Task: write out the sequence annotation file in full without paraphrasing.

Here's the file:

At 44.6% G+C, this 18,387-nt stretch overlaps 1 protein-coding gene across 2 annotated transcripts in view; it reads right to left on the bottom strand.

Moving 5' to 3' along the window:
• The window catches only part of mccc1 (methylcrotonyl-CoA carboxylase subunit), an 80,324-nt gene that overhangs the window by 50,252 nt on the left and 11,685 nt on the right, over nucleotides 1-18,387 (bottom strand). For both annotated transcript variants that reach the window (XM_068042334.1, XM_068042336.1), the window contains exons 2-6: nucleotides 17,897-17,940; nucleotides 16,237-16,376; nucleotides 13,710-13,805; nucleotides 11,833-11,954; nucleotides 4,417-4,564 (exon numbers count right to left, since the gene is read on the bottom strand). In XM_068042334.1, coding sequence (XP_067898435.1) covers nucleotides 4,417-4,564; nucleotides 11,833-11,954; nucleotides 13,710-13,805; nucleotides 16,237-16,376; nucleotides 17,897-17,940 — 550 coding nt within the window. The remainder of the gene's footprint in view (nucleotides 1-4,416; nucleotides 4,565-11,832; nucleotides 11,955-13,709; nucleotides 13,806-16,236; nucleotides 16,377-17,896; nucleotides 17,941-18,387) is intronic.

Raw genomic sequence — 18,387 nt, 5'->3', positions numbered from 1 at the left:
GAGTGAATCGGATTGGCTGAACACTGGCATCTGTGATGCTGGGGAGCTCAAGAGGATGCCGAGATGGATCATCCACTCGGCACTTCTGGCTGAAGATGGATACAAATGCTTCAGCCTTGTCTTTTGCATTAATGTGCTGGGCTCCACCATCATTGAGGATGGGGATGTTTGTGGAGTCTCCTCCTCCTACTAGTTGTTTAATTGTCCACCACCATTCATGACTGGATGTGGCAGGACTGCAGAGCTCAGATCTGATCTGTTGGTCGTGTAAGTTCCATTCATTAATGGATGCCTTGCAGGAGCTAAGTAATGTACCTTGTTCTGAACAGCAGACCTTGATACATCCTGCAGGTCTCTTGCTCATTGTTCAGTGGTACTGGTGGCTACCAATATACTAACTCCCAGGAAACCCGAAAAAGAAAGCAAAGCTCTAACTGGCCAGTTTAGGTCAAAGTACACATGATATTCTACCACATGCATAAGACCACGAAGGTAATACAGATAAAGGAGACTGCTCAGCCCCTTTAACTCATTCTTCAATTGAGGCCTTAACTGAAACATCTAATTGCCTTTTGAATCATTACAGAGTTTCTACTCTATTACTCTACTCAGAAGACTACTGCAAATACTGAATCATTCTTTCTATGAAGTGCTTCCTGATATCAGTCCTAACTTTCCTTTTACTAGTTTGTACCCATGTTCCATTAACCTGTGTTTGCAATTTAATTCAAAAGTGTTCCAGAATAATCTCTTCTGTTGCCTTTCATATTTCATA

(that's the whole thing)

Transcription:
At 44.6% G+C, this 18,387-nt stretch overlaps 1 protein-coding gene across 2 annotated transcripts in view; it reads right to left on the bottom strand.

Moving 5' to 3' along the window:
• The window catches only part of mccc1 (methylcrotonyl-CoA carboxylase subunit), an 80,324-nt gene that overhangs the window by 50,252 nt on the left and 11,685 nt on the right, over nucleotides 1-18,387 (bottom strand). For both annotated transcript variants that reach the window (XM_068042334.1, XM_068042336.1), the window contains exons 2-6: nucleotides 17,897-17,940; nucleotides 16,237-16,376; nucleotides 13,710-13,805; nucleotides 11,833-11,954; nucleotides 4,417-4,564 (exon numbers count right to left, since the gene is read on the bottom strand). In XM_068042334.1, coding sequence (XP_067898435.1) covers nucleotides 4,417-4,564; nucleotides 11,833-11,954; nucleotides 13,710-13,805; nucleotides 16,237-16,376; nucleotides 17,897-17,940 — 550 coding nt within the window. The remainder of the gene's footprint in view (nucleotides 1-4,416; nucleotides 4,565-11,832; nucleotides 11,955-13,709; nucleotides 13,806-16,236; nucleotides 16,377-17,896; nucleotides 17,941-18,387) is intronic.

Raw genomic sequence — 18,387 nt, 5'->3', positions numbered from 1 at the left:
GAGTGAATCGGATTGGCTGAACACTGGCATCTGTGATGCTGGGGAGCTCAAGAGGATGCCGAGATGGATCATCCACTCGGCACTTCTGGCTGAAGATGGATACAAATGCTTCAGCCTTGTCTTTTGCATTAATGTGCTGGGCTCCACCATCATTGAGGATGGGGATGTTTGTGGAGTCTCCTCCTCCTACTAGTTGTTTAATTGTCCACCACCATTCATGACTGGATGTGGCAGGACTGCAGAGCTCAGATCTGATCTGTTGGTCGTGTAAGTTCCATTCATTAATGGATGCCTTGCAGGAGCTAAGTAATGTACCTTGTTCTGAACAGCAGACCTTGATACATCCTGCAGGTCTCTTGCTCATTGTTCAGTGGTACTGGTGGCTACCAATATACTAACTCCCAGGAAACCCGAAAAAGAAAGCAAAGCTCTAACTGGCCAGTTTAGGTCAAAGTACACATGATATTCTACCACATGCATAAGACCACGAAGGTAATACAGATAAAGGAGACTGCTCAGCCCCTTTAACTCATTCTTCAATTGAGGCCTTAACTGAAACATCTAATTGCCTTTTGAATCATTACAGAGTTTCTACTCTATTACTCTACTCAGAAGACTACTGCAAATACTGAATCATTCTTTCTATGAAGTGCTTCCTGATATCAGTCCTAACTTTCCTTTTACTAGTTTGTACCCATGTTCCATTAACCTGTGTTTGCAATTTAATTCAAAAGTGTTCCAGAATAATCTCTTCTGTTGCCTTTCATATTTCATA